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Tuesday, July 31, 2018

Slow Cinema Discussion at ToBe(Cont'd) 2014

Slow Cinema
by Zachary Lewis and Michael Sicinski

Zach is a Mississippi-based, New-York-bound freelance film writer. He has been a guest on Mousterpiece Cinema and Almost Arthouse, and he has written for Sound On Sight and In Review Online. Michael is a writer and teacher based in Houston, Texas. He has written for Cinema Scope, Cineaste, Cargo, Mubi and Fandor. He also maintains a film review website, The Academic Hack.

This exchange was originally published in August 2014 by the online magazine TO BE (CONT'D).
Thank you to Peter Labuza (founder of To Be (Cont'd)), and the authors Zachary Lewis and Michael Sicinski for giving their permission to re-post this content.

Part OneWhat Do We Mean by Slow?


When my love for cinema began, I skipped filmmakers like Spielberg, Lucas, Scorsese, and classic Hollywood in general, in favor of the austere arthouse flair of Béla Tarr, Apichatpong Weerasethakul, Manuel de Oliveira, and Chantal Akerman. At the time, it was easier for me to  see film as a serious artform if it was a black-and-white foreign import. And the slower the better. Compared with the fast-paced, soulless commercial products flooding theaters, the hint of punk philosophy in these stripped-down films appealed to me. I lapped up any and everything labeled “slow.”
My flirtation with slowness has continued, but, like all relationships, it’s more complicated now. I’ve cheated on it with rapid-pace action films and the mainstream canon I avoided earlier, and I’ve learned that slowness isn’t inherently good. And yet I'm consistently drawn back to the first ten minutes of Werckmeister Harmonies, a single shot that embodies what makes a director like Tarr so special. Jànos, the protagonist, finds himself in a sullen bar amidst a crowd of drunks and, for no immediately understandable reason, spins them around one another to make a working model of the solar system. When music is combined with the spinning bar patrons, the drunken elementary science lesson becomes an alluring ballet. In this one shot, Tarr encompasses his thematic strengths, a perfect mixture of mundanity and profundity, Mihály Vig's haunting score slowly sucking out any hope for these townspeople. Tarr works with dynamic shots and bombastic scores, but his extended scenes and careful camera movements allow the frame to occupy an existence closer to a doomed moving painting. I was awestruck when I first saw this, and I sometimes look for it on YouTube in a vain attempt to recreate my first moments with slow cinema.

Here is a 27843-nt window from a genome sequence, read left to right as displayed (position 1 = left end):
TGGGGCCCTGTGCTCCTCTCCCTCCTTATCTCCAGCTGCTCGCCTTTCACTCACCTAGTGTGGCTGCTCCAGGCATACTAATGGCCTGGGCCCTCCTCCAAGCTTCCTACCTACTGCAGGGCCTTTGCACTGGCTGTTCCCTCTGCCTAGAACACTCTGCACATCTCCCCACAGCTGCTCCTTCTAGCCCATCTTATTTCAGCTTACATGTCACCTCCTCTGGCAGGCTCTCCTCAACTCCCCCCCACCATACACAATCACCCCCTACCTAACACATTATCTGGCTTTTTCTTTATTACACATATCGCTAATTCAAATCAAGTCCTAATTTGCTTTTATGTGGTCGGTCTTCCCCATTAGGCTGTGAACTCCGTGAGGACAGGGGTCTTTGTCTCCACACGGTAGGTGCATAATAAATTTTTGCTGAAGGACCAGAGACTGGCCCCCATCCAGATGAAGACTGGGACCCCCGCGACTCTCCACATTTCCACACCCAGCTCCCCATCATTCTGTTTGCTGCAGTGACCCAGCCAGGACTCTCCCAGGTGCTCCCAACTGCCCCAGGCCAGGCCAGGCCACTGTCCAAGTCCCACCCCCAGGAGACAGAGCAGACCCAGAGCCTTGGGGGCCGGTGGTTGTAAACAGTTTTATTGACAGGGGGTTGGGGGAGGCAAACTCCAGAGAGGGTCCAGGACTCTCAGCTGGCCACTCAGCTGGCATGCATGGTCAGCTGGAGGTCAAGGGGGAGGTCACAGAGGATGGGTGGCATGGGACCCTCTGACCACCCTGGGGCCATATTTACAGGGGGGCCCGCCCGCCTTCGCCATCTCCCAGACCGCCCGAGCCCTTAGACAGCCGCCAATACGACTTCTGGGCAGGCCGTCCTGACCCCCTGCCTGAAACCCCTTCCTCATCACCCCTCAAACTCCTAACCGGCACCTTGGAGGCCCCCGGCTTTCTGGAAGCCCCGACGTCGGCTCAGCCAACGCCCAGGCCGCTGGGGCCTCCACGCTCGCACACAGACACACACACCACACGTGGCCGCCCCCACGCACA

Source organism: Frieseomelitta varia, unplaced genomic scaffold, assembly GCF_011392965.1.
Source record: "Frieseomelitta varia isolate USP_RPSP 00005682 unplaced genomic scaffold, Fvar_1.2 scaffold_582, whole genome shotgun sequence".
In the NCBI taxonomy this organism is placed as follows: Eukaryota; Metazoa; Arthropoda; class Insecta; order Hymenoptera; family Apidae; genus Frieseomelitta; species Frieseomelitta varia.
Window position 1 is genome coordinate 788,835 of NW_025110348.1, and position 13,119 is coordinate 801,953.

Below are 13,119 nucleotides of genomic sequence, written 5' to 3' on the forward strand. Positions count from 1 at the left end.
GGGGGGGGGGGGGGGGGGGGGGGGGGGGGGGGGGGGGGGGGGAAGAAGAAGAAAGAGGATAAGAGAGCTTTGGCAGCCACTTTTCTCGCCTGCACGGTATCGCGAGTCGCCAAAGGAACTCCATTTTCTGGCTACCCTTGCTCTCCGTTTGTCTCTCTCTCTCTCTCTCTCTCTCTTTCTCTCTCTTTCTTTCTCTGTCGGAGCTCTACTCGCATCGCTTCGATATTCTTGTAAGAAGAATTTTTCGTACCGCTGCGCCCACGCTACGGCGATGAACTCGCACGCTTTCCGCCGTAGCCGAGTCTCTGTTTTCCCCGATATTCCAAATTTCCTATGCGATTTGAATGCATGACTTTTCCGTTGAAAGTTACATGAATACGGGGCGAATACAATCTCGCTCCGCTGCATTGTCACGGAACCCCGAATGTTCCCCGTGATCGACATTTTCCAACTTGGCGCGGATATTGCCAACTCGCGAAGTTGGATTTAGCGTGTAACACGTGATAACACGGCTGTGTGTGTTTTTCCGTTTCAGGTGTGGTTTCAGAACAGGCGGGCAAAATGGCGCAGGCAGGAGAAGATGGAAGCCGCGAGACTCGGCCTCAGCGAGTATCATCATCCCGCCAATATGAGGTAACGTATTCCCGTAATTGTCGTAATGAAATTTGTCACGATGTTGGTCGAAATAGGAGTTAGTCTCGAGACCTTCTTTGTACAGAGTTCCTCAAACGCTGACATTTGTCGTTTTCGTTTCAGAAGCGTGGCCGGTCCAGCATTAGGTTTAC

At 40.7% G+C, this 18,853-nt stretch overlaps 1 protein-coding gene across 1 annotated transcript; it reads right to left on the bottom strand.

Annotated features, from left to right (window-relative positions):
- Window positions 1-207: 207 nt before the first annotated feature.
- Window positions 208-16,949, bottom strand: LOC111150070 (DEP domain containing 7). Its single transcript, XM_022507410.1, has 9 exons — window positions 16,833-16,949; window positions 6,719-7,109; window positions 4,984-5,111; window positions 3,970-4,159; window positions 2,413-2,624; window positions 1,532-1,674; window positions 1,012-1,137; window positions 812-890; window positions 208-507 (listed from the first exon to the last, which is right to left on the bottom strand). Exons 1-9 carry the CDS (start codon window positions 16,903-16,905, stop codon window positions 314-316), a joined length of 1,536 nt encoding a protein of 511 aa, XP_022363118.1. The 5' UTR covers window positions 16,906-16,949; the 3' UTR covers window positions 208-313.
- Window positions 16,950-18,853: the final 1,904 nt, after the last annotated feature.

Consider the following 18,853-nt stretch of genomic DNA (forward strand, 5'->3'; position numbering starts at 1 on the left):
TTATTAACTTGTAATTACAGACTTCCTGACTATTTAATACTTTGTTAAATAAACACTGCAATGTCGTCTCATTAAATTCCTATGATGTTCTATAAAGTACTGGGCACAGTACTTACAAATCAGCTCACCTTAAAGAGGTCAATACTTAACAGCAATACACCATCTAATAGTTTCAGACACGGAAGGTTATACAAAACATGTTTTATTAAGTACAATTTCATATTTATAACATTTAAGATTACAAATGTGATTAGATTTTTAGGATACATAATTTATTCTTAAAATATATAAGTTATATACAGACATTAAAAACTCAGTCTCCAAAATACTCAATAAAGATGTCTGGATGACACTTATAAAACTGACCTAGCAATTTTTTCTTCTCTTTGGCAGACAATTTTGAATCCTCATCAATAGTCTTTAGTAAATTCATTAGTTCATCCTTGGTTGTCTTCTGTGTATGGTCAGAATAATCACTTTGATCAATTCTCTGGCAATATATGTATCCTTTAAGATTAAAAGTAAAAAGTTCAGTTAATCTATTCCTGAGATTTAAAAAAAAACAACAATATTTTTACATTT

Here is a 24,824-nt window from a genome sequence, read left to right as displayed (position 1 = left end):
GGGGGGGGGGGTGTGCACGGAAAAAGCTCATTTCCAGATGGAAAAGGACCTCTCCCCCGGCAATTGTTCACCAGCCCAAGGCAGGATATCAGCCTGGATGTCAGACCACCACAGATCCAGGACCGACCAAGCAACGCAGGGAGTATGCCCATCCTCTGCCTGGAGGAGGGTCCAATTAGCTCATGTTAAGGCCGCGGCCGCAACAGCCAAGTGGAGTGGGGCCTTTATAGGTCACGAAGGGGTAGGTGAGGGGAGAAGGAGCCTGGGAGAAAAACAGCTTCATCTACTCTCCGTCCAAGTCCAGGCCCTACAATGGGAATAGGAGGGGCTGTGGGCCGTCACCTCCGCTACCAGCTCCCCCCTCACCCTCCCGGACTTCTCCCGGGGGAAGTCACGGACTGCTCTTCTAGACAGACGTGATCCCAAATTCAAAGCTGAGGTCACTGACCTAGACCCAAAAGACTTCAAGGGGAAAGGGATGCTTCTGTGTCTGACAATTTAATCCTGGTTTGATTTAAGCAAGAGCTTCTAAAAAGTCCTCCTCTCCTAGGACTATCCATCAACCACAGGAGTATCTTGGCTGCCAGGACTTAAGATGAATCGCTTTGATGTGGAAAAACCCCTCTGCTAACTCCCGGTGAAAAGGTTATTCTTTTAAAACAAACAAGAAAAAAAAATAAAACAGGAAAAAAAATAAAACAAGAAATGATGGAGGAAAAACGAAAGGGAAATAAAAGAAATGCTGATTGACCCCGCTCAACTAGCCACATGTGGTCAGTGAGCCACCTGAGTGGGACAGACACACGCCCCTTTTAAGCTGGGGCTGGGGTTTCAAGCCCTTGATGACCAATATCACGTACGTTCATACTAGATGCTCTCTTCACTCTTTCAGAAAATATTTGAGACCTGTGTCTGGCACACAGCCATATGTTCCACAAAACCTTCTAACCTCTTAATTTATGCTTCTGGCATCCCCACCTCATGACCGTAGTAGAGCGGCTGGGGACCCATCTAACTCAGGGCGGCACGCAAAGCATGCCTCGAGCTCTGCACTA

But slow cinema is a young term without a history of rigorous study. How should we talk about it, and where is it’s starting point? We could begin with the heightened slowness of Ozu and Mizoguchi in 1930s Japan, likely influenced by the pace of kabuki and Noh theatre. We could also mention the religious atmosphere in the films of Andrei Tarkovsky, who saw such a strength in slowness that he named his book on cinema Sculpting in TimeOr we could investigate the introduction of slowness into the mainstream through the political independent works of Jim Jarmusch in the 1980s.
The potential problem with any of these points lies in the actual term itself: What are we talking about when we talk about slowness? Consistent elements include: long, static shots with little to no narrative or dialogue, and a predilection for mundanity. But if we wish to outline the first sort of history, do we merely test for these components? Should we measure the films of Méliès and Lumiére for stillness (since, despite lengthy static shots, their frames are usually filled with action)? Do we include films like Louis Malle’s My Dinner with Andrewhich is visually static and has little action but also contains rapid-pace dialogue? To construct a history, we must separate what we mean by “slow cinema” from films that just happen to be slow in a few respects, lest we create a gray area even larger than film noir studies. This is an odd mission as we’re now concerned with something beyond “slow”, the sole distinguishing factor of “slow cinema”.